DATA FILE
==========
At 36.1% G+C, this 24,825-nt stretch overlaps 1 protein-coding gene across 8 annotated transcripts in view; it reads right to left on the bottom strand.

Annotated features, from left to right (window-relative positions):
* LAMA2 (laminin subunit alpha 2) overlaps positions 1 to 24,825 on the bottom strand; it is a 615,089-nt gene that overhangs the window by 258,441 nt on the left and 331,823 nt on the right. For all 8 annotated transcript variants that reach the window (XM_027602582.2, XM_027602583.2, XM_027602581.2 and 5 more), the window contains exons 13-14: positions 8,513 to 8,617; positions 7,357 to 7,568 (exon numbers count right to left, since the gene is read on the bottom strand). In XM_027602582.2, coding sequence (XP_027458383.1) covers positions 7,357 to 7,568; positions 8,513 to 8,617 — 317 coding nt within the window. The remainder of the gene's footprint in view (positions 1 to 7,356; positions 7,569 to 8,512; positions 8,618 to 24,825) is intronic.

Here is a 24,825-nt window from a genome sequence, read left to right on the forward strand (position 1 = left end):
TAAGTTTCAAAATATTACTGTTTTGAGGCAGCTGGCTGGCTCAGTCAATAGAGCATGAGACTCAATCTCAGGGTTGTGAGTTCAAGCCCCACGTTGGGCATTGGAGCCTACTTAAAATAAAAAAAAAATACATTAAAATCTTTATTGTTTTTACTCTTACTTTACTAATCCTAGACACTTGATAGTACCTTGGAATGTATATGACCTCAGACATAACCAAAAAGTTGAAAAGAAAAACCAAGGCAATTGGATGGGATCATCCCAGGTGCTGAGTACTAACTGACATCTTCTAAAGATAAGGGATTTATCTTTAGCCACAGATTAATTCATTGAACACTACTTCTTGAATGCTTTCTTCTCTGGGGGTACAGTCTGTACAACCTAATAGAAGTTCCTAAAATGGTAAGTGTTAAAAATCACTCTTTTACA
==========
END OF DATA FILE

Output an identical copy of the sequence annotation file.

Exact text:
At 36.1% G+C, this 24,825-nt stretch overlaps 1 protein-coding gene across 8 annotated transcripts in view; it reads right to left on the bottom strand.

Annotated features, from left to right (window-relative positions):
* LAMA2 (laminin subunit alpha 2) overlaps positions 1 to 24,825 on the bottom strand; it is a 615,089-nt gene that overhangs the window by 258,441 nt on the left and 331,823 nt on the right. For all 8 annotated transcript variants that reach the window (XM_027602582.2, XM_027602583.2, XM_027602581.2 and 5 more), the window contains exons 13-14: positions 8,513 to 8,617; positions 7,357 to 7,568 (exon numbers count right to left, since the gene is read on the bottom strand). In XM_027602582.2, coding sequence (XP_027458383.1) covers positions 7,357 to 7,568; positions 8,513 to 8,617 — 317 coding nt within the window. The remainder of the gene's footprint in view (positions 1 to 7,356; positions 7,569 to 8,512; positions 8,618 to 24,825) is intronic.

Here is a 24,825-nt window from a genome sequence, read left to right on the forward strand (position 1 = left end):
TAAGTTTCAAAATATTACTGTTTTGAGGCAGCTGGCTGGCTCAGTCAATAGAGCATGAGACTCAATCTCAGGGTTGTGAGTTCAAGCCCCACGTTGGGCATTGGAGCCTACTTAAAATAAAAAAAAAATACATTAAAATCTTTATTGTTTTTACTCTTACTTTACTAATCCTAGACACTTGATAGTACCTTGGAATGTATATGACCTCAGACATAACCAAAAAGTTGAAAAGAAAAACCAAGGCAATTGGATGGGATCATCCCAGGTGCTGAGTACTAACTGACATCTTCTAAAGATAAGGGATTTATCTTTAGCCACAGATTAATTCATTGAACACTACTTCTTGAATGCTTTCTTCTCTGGGGGTACAGTCTGTACAACCTAATAGAAGTTCCTAAAATGGTAAGTGTTAAAAATCACTCTTTTACA